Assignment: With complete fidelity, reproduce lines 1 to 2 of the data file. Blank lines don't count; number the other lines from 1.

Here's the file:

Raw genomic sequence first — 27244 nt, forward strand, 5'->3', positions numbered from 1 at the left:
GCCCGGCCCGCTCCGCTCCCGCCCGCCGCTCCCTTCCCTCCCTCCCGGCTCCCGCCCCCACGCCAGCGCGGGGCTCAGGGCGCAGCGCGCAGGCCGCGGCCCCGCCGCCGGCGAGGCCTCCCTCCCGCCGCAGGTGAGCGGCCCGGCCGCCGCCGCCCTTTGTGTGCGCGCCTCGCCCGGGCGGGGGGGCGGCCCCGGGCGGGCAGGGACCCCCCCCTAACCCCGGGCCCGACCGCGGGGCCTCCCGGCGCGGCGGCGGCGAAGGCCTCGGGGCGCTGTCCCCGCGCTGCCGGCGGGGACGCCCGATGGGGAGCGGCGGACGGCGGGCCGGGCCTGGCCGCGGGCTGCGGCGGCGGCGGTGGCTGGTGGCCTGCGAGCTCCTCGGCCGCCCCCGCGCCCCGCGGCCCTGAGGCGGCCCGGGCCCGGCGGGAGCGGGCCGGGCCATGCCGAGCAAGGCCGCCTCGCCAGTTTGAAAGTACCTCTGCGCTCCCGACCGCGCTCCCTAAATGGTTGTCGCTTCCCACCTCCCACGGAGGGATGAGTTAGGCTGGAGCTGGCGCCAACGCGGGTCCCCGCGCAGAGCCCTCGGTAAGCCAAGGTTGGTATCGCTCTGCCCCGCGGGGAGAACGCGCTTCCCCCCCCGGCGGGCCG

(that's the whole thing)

Raw genomic sequence first — 27244 nt, forward strand, 5'->3', positions numbered from 1 at the left:
GCCCGGCCCGCTCCGCTCCCGCCCGCCGCTCCCTTCCCTCCCTCCCGGCTCCCGCCCCCACGCCAGCGCGGGGCTCAGGGCGCAGCGCGCAGGCCGCGGCCCCGCCGCCGGCGAGGCCTCCCTCCCGCCGCAGGTGAGCGGCCCGGCCGCCGCCGCCCTTTGTGTGCGCGCCTCGCCCGGGCGGGGGGGCGGCCCCGGGCGGGCAGGGACCCCCCCCTAACCCCGGGCCCGACCGCGGGGCCTCCCGGCGCGGCGGCGGCGAAGGCCTCGGGGCGCTGTCCCCGCGCTGCCGGCGGGGACGCCCGATGGGGAGCGGCGGACGGCGGGCCGGGCCTGGCCGCGGGCTGCGGCGGCGGCGGTGGCTGGTGGCCTGCGAGCTCCTCGGCCGCCCCCGCGCCCCGCGGCCCTGAGGCGGCCCGGGCCCGGCGGGAGCGGGCCGGGCCATGCCGAGCAAGGCCGCCTCGCCAGTTTGAAAGTACCTCTGCGCTCCCGACCGCGCTCCCTAAATGGTTGTCGCTTCCCACCTCCCACGGAGGGATGAGTTAGGCTGGAGCTGGCGCCAACGCGGGTCCCCGCGCAGAGCCCTCGGTAAGCCAAGGTTGGTATCGCTCTGCCCCGCGGGGAGAACGCGCTTCCCCCCCCGGCGGGCCG